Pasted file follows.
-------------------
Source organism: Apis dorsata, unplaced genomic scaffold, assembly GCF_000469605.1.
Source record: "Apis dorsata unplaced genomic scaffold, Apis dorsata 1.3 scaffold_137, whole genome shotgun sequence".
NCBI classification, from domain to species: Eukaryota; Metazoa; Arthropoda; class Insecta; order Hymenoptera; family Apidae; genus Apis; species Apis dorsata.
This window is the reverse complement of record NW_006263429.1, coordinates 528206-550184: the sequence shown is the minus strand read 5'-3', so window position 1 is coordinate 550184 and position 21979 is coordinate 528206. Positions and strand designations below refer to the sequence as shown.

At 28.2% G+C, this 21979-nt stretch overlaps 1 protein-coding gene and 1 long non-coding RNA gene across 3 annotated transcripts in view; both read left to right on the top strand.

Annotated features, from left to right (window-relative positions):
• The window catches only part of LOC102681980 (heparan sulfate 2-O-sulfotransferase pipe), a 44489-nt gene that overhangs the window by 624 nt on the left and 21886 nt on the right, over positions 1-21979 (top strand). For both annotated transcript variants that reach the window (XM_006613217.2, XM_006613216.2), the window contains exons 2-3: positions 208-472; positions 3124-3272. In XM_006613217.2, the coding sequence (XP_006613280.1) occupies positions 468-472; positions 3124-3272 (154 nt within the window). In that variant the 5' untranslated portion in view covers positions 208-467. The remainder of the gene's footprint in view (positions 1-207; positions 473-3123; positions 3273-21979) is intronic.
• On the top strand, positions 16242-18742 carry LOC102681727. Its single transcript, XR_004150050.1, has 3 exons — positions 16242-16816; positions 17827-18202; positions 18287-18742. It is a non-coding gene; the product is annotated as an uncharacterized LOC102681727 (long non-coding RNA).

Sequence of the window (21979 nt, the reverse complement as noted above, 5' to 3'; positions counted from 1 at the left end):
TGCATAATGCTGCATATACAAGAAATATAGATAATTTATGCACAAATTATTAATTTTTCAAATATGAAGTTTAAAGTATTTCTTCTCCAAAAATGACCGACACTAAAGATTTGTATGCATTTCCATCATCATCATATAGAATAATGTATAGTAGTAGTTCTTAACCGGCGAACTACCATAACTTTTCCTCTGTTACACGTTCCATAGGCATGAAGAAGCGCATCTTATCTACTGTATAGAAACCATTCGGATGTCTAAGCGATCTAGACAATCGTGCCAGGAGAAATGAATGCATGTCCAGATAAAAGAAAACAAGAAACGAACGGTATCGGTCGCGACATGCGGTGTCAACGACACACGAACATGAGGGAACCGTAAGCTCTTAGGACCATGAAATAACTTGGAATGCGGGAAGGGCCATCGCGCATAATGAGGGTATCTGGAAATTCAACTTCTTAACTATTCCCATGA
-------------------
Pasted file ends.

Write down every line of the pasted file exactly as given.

Source organism: Apis dorsata, unplaced genomic scaffold, assembly GCF_000469605.1.
Source record: "Apis dorsata unplaced genomic scaffold, Apis dorsata 1.3 scaffold_137, whole genome shotgun sequence".
NCBI classification, from domain to species: Eukaryota; Metazoa; Arthropoda; class Insecta; order Hymenoptera; family Apidae; genus Apis; species Apis dorsata.
This window is the reverse complement of record NW_006263429.1, coordinates 528206-550184: the sequence shown is the minus strand read 5'-3', so window position 1 is coordinate 550184 and position 21979 is coordinate 528206. Positions and strand designations below refer to the sequence as shown.

At 28.2% G+C, this 21979-nt stretch overlaps 1 protein-coding gene and 1 long non-coding RNA gene across 3 annotated transcripts in view; both read left to right on the top strand.

Annotated features, from left to right (window-relative positions):
• The window catches only part of LOC102681980 (heparan sulfate 2-O-sulfotransferase pipe), a 44489-nt gene that overhangs the window by 624 nt on the left and 21886 nt on the right, over positions 1-21979 (top strand). For both annotated transcript variants that reach the window (XM_006613217.2, XM_006613216.2), the window contains exons 2-3: positions 208-472; positions 3124-3272. In XM_006613217.2, the coding sequence (XP_006613280.1) occupies positions 468-472; positions 3124-3272 (154 nt within the window). In that variant the 5' untranslated portion in view covers positions 208-467. The remainder of the gene's footprint in view (positions 1-207; positions 473-3123; positions 3273-21979) is intronic.
• On the top strand, positions 16242-18742 carry LOC102681727. Its single transcript, XR_004150050.1, has 3 exons — positions 16242-16816; positions 17827-18202; positions 18287-18742. It is a non-coding gene; the product is annotated as an uncharacterized LOC102681727 (long non-coding RNA).

Sequence of the window (21979 nt, the reverse complement as noted above, 5' to 3'; positions counted from 1 at the left end):
TGCATAATGCTGCATATACAAGAAATATAGATAATTTATGCACAAATTATTAATTTTTCAAATATGAAGTTTAAAGTATTTCTTCTCCAAAAATGACCGACACTAAAGATTTGTATGCATTTCCATCATCATCATATAGAATAATGTATAGTAGTAGTTCTTAACCGGCGAACTACCATAACTTTTCCTCTGTTACACGTTCCATAGGCATGAAGAAGCGCATCTTATCTACTGTATAGAAACCATTCGGATGTCTAAGCGATCTAGACAATCGTGCCAGGAGAAATGAATGCATGTCCAGATAAAAGAAAACAAGAAACGAACGGTATCGGTCGCGACATGCGGTGTCAACGACACACGAACATGAGGGAACCGTAAGCTCTTAGGACCATGAAATAACTTGGAATGCGGGAAGGGCCATCGCGCATAATGAGGGTATCTGGAAATTCAACTTCTTAACTATTCCCATGA